2. Take care of yourself – how can one heal others when he himself needs healing?  So what can you do?  Try Massage, Meditation, Yoga, Exercise, Stress diary, Sleep, Mini vacations, Staycations but most of all…..Take breaks!!
  3. Learn to say “No” – It’s OK to take a day off. Why not take off early on Friday’s?  Or better yet, work a half day on Wednesday to break up the week?  Learn the 4 D’s…..Deflect, Defer, Deter, Delegate…..
  4. Make small goals – too many times we burnout because we failed to meet a goal that was unattainable in the first place.  So we toil for years to become “promoted”, or “wealthy”, or “slim”, or “married”, or “see the world”.  Instead, make smaller attainable goals (find a partner, open auxiliary office, lose 10 lbs, take a trip).
  5.  Quit comparing yourself to others – we watch Shark Tank and then wonder what we are doing wrong, not being millionaires.  It’s unrealistic to think you should be “rich by now”.  We will always be inferior to someone else.  So get over it and love who you are and what you’ve accomplished.
  6. Have fun at work – contests, pot luck lunches, lunch room decorating, accent days, dress up days, and end of the week happy hour can spice things up at work.  Plus it increases morale among coworkers and staff.
  7. Be charitable – Doing community service is so rewarding and energizing that having a pet project helping out a local charity may be just what this doctor orders.  You can choose a cause, fundraise, attend charity events or walks, or even create a campaign.
  8. Get a hobby – tap into your artistic side by writing a book, song, article; paint; cook; build; teach; sing; dance; or even ride.
  9. Work on your bucket list – whether its going to a foreign country, learning to speak a new language, buying a vacation property, or even starting a second business, don’t let job burnout deter you.  This may give you the energy and perspective you need.

Finally, be around others and have a Bitch and Moan session – it feels so good to complain and gripe. Find others in similar situations as you and you’ll realize that you may have it better than you think.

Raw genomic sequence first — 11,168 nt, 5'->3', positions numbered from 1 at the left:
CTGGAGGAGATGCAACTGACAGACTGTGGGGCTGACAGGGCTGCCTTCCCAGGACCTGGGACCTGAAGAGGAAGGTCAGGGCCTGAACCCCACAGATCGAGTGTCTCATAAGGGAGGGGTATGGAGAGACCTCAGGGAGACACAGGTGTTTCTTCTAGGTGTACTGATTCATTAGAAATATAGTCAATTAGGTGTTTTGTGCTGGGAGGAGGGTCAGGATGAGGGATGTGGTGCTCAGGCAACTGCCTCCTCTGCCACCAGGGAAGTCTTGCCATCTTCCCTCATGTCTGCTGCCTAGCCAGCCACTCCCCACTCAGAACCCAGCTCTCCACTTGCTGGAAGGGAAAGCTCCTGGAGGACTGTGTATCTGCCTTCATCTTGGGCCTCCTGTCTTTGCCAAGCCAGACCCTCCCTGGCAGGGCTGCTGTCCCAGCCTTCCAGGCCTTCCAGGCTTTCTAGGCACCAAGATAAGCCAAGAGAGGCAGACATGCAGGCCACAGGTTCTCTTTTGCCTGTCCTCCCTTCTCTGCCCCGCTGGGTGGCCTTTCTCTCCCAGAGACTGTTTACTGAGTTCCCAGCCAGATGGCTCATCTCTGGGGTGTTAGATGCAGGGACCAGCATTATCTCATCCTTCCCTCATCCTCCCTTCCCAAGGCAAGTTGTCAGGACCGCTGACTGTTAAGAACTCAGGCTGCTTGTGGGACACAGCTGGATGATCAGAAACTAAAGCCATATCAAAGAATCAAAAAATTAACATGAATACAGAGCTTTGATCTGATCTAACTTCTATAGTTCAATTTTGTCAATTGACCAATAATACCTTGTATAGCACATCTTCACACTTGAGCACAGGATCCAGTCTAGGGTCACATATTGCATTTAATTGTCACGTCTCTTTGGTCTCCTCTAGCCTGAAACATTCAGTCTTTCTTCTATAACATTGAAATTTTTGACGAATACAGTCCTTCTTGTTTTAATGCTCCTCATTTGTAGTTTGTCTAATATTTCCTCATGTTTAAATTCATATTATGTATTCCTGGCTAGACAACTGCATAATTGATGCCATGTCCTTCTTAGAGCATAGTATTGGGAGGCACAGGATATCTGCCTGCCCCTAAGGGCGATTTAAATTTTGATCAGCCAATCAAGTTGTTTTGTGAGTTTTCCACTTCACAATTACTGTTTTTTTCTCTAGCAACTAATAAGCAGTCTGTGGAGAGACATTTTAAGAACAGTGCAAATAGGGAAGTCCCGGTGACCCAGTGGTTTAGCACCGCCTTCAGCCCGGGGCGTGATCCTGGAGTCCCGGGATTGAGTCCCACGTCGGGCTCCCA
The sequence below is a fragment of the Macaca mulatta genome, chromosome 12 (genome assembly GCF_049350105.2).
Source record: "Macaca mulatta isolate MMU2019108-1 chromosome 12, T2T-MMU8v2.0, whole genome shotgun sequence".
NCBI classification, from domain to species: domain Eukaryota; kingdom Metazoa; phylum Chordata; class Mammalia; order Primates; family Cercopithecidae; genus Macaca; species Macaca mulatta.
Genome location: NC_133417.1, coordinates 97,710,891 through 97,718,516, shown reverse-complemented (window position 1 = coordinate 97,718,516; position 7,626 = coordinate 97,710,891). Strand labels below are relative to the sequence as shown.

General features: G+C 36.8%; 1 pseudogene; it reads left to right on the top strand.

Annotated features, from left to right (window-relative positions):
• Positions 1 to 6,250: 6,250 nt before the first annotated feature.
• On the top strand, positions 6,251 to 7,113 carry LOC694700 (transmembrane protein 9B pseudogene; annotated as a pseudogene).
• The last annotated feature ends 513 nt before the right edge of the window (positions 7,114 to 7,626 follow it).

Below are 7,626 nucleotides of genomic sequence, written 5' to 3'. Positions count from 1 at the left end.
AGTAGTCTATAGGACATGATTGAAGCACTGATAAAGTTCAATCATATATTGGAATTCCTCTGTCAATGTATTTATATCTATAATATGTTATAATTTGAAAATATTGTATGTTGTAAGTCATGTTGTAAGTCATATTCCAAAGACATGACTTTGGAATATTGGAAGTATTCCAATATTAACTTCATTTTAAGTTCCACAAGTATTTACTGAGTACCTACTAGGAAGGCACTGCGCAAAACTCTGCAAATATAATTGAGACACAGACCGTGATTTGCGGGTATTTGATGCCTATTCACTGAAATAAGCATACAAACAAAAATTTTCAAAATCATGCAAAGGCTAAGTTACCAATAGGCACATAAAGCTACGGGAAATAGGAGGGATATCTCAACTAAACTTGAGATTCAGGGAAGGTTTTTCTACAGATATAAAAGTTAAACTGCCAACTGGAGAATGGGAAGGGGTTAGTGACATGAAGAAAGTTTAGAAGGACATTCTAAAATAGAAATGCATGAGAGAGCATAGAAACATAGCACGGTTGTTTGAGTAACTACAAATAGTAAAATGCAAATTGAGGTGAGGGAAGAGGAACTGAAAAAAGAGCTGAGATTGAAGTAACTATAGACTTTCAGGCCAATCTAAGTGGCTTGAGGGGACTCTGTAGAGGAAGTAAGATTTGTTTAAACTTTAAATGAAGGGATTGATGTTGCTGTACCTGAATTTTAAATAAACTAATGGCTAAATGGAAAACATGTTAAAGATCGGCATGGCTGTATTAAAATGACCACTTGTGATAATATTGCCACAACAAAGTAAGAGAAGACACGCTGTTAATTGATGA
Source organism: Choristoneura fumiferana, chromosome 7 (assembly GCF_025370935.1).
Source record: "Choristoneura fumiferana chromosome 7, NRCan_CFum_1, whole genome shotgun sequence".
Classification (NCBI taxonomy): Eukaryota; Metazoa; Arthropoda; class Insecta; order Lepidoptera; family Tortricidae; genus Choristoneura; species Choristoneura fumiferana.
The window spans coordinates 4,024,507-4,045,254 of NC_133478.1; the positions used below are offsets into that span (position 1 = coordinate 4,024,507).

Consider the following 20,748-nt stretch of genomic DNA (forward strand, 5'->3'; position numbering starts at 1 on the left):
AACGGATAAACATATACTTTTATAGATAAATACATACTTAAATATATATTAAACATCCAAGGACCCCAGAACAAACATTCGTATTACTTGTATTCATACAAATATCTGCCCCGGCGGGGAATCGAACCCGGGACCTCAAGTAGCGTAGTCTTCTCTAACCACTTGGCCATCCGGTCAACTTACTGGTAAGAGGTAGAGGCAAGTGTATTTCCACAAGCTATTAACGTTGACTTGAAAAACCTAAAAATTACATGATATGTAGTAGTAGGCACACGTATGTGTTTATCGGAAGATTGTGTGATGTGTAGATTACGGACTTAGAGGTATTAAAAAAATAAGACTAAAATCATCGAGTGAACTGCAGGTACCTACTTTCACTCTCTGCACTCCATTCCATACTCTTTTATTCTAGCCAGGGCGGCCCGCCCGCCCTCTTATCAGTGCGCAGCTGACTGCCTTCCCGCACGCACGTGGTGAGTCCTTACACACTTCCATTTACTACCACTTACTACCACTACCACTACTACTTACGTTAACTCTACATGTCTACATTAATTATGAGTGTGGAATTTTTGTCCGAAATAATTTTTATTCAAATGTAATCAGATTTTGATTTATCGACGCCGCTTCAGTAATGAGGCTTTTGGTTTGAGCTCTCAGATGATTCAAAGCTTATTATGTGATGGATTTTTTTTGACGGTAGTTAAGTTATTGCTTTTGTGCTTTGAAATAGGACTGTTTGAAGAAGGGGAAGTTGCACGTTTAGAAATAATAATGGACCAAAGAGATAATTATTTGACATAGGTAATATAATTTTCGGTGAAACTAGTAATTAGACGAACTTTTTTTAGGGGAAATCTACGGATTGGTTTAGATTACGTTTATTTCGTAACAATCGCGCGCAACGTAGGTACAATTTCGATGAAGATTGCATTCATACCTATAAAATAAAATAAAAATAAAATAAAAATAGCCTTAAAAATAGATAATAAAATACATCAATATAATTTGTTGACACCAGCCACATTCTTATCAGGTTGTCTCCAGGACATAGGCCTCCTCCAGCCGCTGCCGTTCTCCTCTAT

Remember you have to come first and doing so will make you more of a help to others.  Feel great and you’ll make others feel great!

 

spanish book

Learning Medical Spanish is Easy!!!

 

Daliah Wachs, MD, FAAFP is a nationally syndicated radio personality on GCN Network, KDWN, and iHeart Radio.

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Posted in drugs, Education, Health, news, opioids, sex, suicide

Is Your Teen in Trouble? Your Guide to Their Code Words

This generation of teens communicates differently from any others as smartphone technology has outpaced the normal evolution of day-and-age vernacular. As a result, adolescents use abbreviations and emojis to convey their thoughts while parents and society scramble to catch up.

What Are They Saying? Your Guide to Teen Slang

However, within these bite-size “codes” could be volumes of meaning, some delineating at risk behavior, some foreboding suicide.  These codes many times come from the letters that correspond to the key pad on a phone.  So here’s a guide to some of the unfamiliar terminology the young ‘uns are using:

 

Sex/Love

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  • NIFOC – nude in front of computer
  • CU46 – see you for sex
  • 8 – “ate” used in discussions on oral sex
  • 831 – I love you – “eight letters, three words, one you/meaning”
  • 143 – I love you (denotes letters on keypads, or #’s of letters in each word (love has 4 letters)
  • 2N8, 2NTE – tonight
  • 4AO – four adults only
  • 2B@ – to be at
  • 4EAE – for ever and ever
  • 53X – sex
  • 775 – kiss me
  • ?^ – hook up?
  • BAE – before anyone else
  • IWSN – I want sex now
  • ITX – intense text sex
  • NP4NP – naked pic for naked pic
  • 1174 – strip club

 

Unhappy/Angry

 

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  • < 3 – broken heart or heart
  • 182 – I hate you (1 stands for “I”, 8 stands for “hate”, 2 stands for “you”)
  • 2G2BT – Too good to be true
  • 2M2H – Too much to handle
  • Blarg, Blargh – similar to “darn” but deeper
  • Butthurt – receiving a personal insult
  • Salty – being bitter about something or someone
  • Watered – feeling sad, hurt
  • Wrecked – messed up
  • 4FS – For F***’s Sake
  • Poof – disappearing
  • ::poof:: – I’m gone
  • Ghost – disappear
  • 555555 – sobbing, crying one’s eyes out
  • ADIH – another day in Hell
  • KMN – kill me now
  • VSF – very sad face
  • KMS – kill myself
  • KYS – kill yourself
  • 187 – homicide